Saturday, May 02, 2009

Philosophical Ramblings On WAAAAAY To Much Coffee

How many life altering revelations can you have while watching a made for tv wrap up of your favorite television show?

How many life altering revelations can you have before 9 am on a Saturday morning, fueled by too much coffee and an emotional sensibility that has been skinned, flayed, and exposed to the world for thirteen weeks and six days?

Can one person possibly pull on a single strand of their life and see how it is connected to everything else?

My favorite tv show of all time is (no, NOT Doctor Who...) Dead Like Me. It's a show that, every episode, asks the biggest questions that we can explore...what is the meaning of life? What is the reason for death? What have we got to show for our lives? Why do our loved ones die? What happens when we die? What if we could keep our loved ones from dying? How does one person's life affect the rest of the universe?

You know, simple lighthearted stuff.

And I can watch every single episode and laugh and cry at the same time.

When I explain to someone the premise of the show, I'm often greeted with a look that tells me I am incredibly morbid. "How can a show about dying be funny? How can being constantly reminded about your own mortality be entertaining???"

My favorite jobs that I have had in my life have been where I had the opportunity to help people at their most vulnerable. I've worked as a paramedic and I've worked in hospice. I've held people's hands as they've died. I've helped to revive people who could go on to tell me exactly every single word, every single drug used, every single dramatic moment that happened while they were clinically dead. I've walked into a room of a hospice patient and for some strange reason, the clock on their wall stopped at the exact moment that they died. I've seen a patient pass away and for the next 24 hours, the call light would repeatedly go on in their empty room and when I would walk into the room, it was like walking through an invisible ice cold fog. And then it was gone. And then the call light stopped going off on it's own.

I'm not morbid, just fascinated. Some people take their questions to a church, I guess I take mine to artists and the dying.

If you really think about it, what are the only two things every single person on this planet have in common? We're born and we die. Everything else is up for grabs. There are plenty of people out there willing to get all sentimental and goo goo eyed over birth and babies, that's easy. There are relatively few people willing to sit down with a person who is dying and let them talk. What's the worst thing you can say to a dying person when they want to talk about dying? "Oh, don't be morbid!"

Yeah, I've heard someone say that to their dying parent. I've also heard a parent say that to their dying child.

I want to talk about the biggest, scariest, most intense experience I will have in my existence on this earth, an experience that no matter how much you love me, you can't take with me to the end. You, in your infinite wisdom, are telling me, in effect, to shut up about it. How many more conversations will we have together before we can't talk anymore? Do you really think telling me to change the subject because you are so selfish that YOU can't deal with it is fair?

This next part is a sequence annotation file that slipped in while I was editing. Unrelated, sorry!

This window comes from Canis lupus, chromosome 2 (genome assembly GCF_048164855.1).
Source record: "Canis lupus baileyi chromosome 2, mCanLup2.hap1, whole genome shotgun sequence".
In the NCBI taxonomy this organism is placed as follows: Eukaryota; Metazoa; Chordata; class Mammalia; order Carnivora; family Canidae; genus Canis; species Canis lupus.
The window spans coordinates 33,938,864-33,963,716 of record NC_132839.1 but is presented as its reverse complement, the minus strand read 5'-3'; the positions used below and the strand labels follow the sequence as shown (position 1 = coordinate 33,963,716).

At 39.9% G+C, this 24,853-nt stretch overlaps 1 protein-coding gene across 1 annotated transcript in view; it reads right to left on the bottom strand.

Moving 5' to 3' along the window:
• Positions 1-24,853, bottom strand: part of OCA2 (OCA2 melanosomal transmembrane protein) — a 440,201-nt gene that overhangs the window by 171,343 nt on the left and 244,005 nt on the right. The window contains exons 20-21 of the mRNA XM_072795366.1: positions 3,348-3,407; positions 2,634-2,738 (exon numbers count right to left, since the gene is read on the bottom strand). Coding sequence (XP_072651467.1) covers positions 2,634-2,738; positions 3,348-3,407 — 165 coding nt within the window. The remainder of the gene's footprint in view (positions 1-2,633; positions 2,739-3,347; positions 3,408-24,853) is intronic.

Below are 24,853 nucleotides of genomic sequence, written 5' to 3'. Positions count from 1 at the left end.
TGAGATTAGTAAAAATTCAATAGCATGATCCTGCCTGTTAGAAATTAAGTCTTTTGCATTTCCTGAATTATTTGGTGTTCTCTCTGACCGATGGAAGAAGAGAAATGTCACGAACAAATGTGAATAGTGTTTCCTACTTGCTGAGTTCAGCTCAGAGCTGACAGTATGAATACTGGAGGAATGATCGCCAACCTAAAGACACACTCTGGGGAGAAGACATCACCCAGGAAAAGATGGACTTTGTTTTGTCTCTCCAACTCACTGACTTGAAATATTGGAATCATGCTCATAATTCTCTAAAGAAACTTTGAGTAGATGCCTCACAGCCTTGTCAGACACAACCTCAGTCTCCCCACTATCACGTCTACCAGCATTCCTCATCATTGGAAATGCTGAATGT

I prefer art, poetry, books, and tv shows that ask the big questions. Perhaps these are the questions that have haunted me my entire life. What is it like to die in an accident? Of suicide? Of cancer? My mom, dad, and brother will never be able to tell me but it doesn't mean that I'll stop asking.

How do the dead feel about leaving the living?

My biggest job when I worked with people who were dying was to not let them die alone. I don't know if holding my hand meant much, but I hope that it did.

When I bring this long discussion back to my life over the past few months, I realize I have come to a place where I know what consequences I want STBX to have. It has nothing to do with prison or jail or what might occur to him in either of those places. It has everything to do with what will happen in the future, years in the future.

One day, I hope he dies alone. Surrounded, as I see it, by all the people that love him.

1 comment:

Anonymous said...

I think that the worst fate for the STBX is to let him outlive everyone and anyone long into a future world where no one gives a turd about him.

In fact, people care more about their turds than they do "people" like the STBX. Turds can really mess up a good pair of shoes and take time out of a busy, well-planned day while one washes the fresh eau de turd from the Italian glove leather.

Things as vile as the STBX deserve to live long lives, far past the prime of things yet still maintain functionality. Live very long lives and outlive anyone they knew once upon a time and continue their breathing patterns long after they have realized no one cares about them, for them,at all and they are more of a nothing than expelled colonic air.

And then they will be perched on the front stoop of their little cockroach infested "home", and the day will come when even the collection of turds in their packed dirt front "yard" lift their tiny turd heads, peer at the STBX with their good eye, wrinkle their tiny turd noses in disgust and collectively roll away.

One can only hope that the STBX breathes his last breath alone and many people pass him by for days before realizing that it wasn't a collective pile of stale turds but instead another one of those STBX piles long past the point of rotting decay.

Please pass the Febreeze and call the pest control people, please.